Exhibitions Reviews

Cesar Santos: Syncretism

Cesar Santos; Syncretism 
Eleanor Ettinger Gallery
October, 2011

For the Artist, working with the visual pun can be a risky venture. In the masterful hands of Cesar Santos, the appropriation of iconographic images from art history goes far beyond the initial pun and makes for a feast of color and composition. Santos has adopted the concept of syncretism into his mature body of work and takes us on a tongue and cheek ride through art history.

Syncretism: the collision or reconciliation of disparate beliefs, systems of thought and forms of expression culminating in the harmony of eclectic sources. Its meaning is usually found in the amalgamation of religious practices, but for Cesar’s purposes, in his art. Mimicking the techniques of artists from across the centuries makes for an interesting juxtaposition of highly-trained classical skills against the relative freedom of techniques behind much modern painting.

Syncretism: the collision or reconciliation of disparate beliefs, systems of thought and forms of expression culminating in the harmony of eclectic sources. Its meaning is usually found in the amalgamation of religious practices, but for Cesar’s purposes, in his art. Mimicking the techniques of artists from across the centuries makes for an interesting juxtaposition of highly-trained classical skills against the relative freedom of techniques behind much modern painting.

There have been certain convictions on the part of some critics that the artist’s aim here has been to show the superiority of classical mastery when compared side by side on the same canvas with images by De Kooning, Mondrian and others. I think that is too simple and misses the point. Santos also references Rembrandt, Caravaggio and Manet with the same nod to humor and referencing contemporary societal trends as well. These painters are the prophets of classicism to any student of such, and occupy an almost divine level of respect from their accolades.

In a work such as “New Tatoo”, Santos appropriates Caravaggio’s “Doubting Thomas” in which a young woman’s Christ-like wound for a Hello Kitty tattoo on the girl. It’s a subjective approach asking which, whether religion or Kitty kitsch is more real or filled with personal relevance to an individual or a culture in modern times? The painting is rich with the masters striking chiaroscuro, and a bemused Rembrandt looks at us from his own self portrait inviting us into the joke.

Flipping Manet’s master work “The Luncheon on the Grass” is Santos’ version simply titled “Picnic in Central Park” in which Santos puts himself in the place of Manet’s nude courtesan, and replacing the two men with his wife and a friend. Santos further reminds us of our contemporary desires by placing a McDonald’s lunch and super sized drink along side the healthier foods equated with a picnic in Manet’s time.

In the compelling and beautiful “Aftermath”, Santos moves to his own compositional devices, juxtaposing Van Gogh’s “Starry Night” with a head from Picasso’s “Guernica”, leaving one to reconsider Vincent’s frenzied lush interpretation of a summer night. Under a sky filled with the roiling remnants of gunpowder and war, the central figure is being placed with reverence on a white marble slab, signifying the coldness of death and the purity of this subjects sacrifice.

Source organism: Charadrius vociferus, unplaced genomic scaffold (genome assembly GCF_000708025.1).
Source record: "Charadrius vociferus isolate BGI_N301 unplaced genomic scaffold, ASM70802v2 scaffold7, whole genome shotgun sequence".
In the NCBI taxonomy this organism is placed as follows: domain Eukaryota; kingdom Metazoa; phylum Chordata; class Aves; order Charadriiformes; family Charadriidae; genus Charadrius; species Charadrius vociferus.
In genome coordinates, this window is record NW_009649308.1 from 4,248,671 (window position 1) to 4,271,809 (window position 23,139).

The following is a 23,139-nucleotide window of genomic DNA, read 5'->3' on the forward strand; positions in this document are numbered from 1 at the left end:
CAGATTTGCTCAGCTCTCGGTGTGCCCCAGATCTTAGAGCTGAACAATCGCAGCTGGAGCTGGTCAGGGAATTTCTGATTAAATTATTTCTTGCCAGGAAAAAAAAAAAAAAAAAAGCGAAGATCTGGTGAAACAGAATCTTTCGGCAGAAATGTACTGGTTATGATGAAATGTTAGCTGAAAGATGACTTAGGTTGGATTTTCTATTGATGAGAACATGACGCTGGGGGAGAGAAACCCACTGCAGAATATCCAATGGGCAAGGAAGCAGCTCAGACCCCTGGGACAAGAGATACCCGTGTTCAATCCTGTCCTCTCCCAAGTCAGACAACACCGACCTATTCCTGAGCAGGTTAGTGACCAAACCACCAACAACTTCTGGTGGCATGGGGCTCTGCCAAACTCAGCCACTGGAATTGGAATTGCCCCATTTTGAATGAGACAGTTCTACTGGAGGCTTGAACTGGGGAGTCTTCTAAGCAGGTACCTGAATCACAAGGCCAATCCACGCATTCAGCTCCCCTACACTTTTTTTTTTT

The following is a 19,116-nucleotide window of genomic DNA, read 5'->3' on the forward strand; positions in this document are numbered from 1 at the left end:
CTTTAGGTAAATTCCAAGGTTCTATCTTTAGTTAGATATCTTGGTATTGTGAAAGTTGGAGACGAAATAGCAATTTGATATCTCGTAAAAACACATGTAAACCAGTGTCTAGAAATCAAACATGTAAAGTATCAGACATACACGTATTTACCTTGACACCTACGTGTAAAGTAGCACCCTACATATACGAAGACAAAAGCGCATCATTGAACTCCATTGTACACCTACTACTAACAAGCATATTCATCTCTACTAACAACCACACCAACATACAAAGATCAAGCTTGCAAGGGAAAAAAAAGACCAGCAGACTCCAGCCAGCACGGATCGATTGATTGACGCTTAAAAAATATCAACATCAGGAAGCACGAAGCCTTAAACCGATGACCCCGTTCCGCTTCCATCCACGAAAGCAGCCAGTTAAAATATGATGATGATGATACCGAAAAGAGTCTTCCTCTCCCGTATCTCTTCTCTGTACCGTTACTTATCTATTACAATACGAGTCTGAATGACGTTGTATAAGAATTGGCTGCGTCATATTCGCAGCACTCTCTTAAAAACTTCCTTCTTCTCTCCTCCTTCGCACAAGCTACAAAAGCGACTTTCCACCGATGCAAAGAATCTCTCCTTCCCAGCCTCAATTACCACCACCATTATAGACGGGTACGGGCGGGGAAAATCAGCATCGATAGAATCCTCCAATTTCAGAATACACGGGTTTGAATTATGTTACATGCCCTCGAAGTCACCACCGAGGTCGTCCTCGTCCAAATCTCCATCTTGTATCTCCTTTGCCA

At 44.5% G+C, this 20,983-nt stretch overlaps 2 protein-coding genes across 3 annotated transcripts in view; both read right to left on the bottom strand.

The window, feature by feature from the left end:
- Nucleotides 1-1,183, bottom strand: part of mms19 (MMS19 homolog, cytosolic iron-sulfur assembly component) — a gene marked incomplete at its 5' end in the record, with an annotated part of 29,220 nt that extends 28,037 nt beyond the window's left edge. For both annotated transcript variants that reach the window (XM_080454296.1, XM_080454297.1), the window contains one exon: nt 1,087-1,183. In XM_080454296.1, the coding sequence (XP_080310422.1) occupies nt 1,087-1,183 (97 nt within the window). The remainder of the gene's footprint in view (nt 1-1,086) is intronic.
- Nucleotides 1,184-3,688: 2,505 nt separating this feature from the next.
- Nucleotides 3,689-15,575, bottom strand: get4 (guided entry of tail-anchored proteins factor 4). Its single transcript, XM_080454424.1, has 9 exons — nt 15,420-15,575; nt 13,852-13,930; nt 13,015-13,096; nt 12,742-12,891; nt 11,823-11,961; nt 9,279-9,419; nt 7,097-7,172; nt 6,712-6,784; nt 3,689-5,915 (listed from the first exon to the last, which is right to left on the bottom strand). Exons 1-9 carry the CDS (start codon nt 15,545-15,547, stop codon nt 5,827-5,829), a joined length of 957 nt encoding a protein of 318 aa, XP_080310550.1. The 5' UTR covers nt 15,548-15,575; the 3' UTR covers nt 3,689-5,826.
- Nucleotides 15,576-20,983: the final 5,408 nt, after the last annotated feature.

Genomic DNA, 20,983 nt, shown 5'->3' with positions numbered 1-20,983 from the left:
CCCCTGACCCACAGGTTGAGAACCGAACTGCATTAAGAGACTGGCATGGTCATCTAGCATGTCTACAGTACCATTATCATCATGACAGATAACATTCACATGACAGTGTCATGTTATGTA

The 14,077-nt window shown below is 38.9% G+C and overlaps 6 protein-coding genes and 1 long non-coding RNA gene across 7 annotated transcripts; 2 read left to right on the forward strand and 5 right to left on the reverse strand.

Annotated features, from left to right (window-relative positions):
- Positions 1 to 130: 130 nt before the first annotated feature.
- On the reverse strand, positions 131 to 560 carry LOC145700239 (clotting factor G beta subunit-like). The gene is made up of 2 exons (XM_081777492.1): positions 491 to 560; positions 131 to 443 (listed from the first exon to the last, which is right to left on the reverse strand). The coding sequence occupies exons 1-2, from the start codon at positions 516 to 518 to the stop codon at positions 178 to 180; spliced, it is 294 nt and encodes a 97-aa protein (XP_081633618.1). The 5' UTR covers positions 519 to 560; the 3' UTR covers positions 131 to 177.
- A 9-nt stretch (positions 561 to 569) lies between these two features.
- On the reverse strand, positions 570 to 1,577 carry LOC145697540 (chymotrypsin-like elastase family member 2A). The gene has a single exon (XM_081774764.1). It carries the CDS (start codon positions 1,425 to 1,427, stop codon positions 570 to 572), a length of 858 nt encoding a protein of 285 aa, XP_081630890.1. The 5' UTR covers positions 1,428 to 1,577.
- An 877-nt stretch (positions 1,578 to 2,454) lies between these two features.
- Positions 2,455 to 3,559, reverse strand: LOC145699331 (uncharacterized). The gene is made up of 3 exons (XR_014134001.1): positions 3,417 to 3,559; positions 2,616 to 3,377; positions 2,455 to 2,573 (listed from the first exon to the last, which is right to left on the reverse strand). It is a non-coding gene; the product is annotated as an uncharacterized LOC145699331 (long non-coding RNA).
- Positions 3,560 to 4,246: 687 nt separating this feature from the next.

Another critic has deemed this as the metaphorical death of pure classical ideal in its breakdown, starting with the impressionists to the further distortions of Picasso. Most working artists and critics appreciate Van Gogh’s groundbreaking brushwork and acknowledge Picasso’s early mastery of academic training, so again I don’t find much credence in the former interpretation. Santos was also a student of modernism for many years, so there is most definitely a deeper level to understanding these works and his appreciation of the movements of the 20th century. I am of the opinion that this breakdown was a necessary personally for him as an artist trying to determine his own place in history. ossibly the two most subversive works in the exhibit were “Woman with Glasses and Goatee” and “Drawing at the MOMA”. In the first we witness an almost classically draped woman, spray paint in hand, tagging one of De Kooning’s most iconic painting – with a gesture echoing Duchamps drawing of a mustache on the Mona Lisa. All of this foolishness masking the laborious recreation of an artwork, itself not so much painted, as violently hurled against a canvas. And while Santos’ approach to all of these techniques is the embodiment of serious art study, the end result is a “lightening up” of some serious art.

In “Drawing at the MOMA”, the composition is formed by the soft roundness of the nude woman against the backdrop of geometric shapes, which balance each other nicely. What dawns on the viewer is the initial shock of seeing art students sketching masterworks at The Metropolitan Museum of Art in New York City, I don’t recall ever seeing the same at MOMA. Honestly, no matter how much I love many of the artworks there, what would be the point of replicating them? Again, I think of Marcel Duchamp’s scandalous placing a urinal in an exhibit devoted to serious art. As the girl’s looping sketch suggests, it’s about the absurdity of an exercise in formality, in a place where almost none exists. I think Duchamp would have enjoyed the pun very much.

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